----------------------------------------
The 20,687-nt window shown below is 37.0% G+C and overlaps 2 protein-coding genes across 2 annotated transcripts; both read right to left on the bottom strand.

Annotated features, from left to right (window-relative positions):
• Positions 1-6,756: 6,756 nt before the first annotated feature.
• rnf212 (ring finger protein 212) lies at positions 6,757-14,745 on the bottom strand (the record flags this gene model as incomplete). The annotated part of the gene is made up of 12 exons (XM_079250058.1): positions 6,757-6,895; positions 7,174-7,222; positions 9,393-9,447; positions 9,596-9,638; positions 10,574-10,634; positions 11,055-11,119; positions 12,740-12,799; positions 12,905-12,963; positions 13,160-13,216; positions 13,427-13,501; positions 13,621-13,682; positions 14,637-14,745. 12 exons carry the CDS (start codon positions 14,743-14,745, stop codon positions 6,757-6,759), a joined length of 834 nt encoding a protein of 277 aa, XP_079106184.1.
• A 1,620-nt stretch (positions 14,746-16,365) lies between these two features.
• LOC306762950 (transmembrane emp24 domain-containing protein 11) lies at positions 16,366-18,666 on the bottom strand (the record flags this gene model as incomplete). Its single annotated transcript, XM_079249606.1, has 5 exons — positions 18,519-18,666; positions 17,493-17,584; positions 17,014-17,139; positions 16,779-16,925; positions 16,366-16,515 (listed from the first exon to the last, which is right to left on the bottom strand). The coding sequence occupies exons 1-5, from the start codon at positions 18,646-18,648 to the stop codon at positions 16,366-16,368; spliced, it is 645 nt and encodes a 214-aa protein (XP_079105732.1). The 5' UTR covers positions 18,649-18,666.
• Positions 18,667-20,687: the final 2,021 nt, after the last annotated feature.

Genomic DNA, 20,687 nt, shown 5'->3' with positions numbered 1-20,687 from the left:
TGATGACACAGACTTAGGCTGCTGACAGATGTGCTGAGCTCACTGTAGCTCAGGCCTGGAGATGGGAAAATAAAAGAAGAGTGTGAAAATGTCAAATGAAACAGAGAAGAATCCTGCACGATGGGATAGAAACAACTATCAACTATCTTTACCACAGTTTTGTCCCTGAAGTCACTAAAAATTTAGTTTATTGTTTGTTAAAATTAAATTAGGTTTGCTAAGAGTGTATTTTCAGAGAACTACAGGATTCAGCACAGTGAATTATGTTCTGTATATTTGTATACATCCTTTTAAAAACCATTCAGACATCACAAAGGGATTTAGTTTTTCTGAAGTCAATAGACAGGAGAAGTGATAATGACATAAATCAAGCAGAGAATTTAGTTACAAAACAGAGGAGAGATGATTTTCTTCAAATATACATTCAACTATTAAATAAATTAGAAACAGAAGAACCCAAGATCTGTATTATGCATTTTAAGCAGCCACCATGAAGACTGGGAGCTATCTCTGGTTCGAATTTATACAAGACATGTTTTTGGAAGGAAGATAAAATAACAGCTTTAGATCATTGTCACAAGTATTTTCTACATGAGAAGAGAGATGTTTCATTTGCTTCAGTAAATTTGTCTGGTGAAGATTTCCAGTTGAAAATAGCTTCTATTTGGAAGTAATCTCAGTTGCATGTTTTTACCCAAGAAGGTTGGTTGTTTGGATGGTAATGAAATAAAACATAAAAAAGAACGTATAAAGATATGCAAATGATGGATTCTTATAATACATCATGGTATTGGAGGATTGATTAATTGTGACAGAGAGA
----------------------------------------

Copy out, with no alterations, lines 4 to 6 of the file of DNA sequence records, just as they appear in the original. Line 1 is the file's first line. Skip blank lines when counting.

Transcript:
• rnf212 (ring finger protein 212) lies at positions 6,757-14,745 on the bottom strand (the record flags this gene model as incomplete). The annotated part of the gene is made up of 12 exons (XM_079250058.1): positions 6,757-6,895; positions 7,174-7,222; positions 9,393-9,447; positions 9,596-9,638; positions 10,574-10,634; positions 11,055-11,119; positions 12,740-12,799; positions 12,905-12,963; positions 13,160-13,216; positions 13,427-13,501; positions 13,621-13,682; positions 14,637-14,745. 12 exons carry the CDS (start codon positions 14,743-14,745, stop codon positions 6,757-6,759), a joined length of 834 nt encoding a protein of 277 aa, XP_079106184.1.
• A 1,620-nt stretch (positions 14,746-16,365) lies between these two features.
• LOC306762950 (transmembrane emp24 domain-containing protein 11) lies at positions 16,366-18,666 on the bottom strand (the record flags this gene model as incomplete). Its single annotated transcript, XM_079249606.1, has 5 exons — positions 18,519-18,666; positions 17,493-17,584; positions 17,014-17,139; positions 16,779-16,925; positions 16,366-16,515 (listed from the first exon to the last, which is right to left on the bottom strand). The coding sequence occupies exons 1-5, from the start codon at positions 18,646-18,648 to the stop codon at positions 16,366-16,368; spliced, it is 645 nt and encodes a 214-aa protein (XP_079105732.1). The 5' UTR covers positions 18,649-18,666.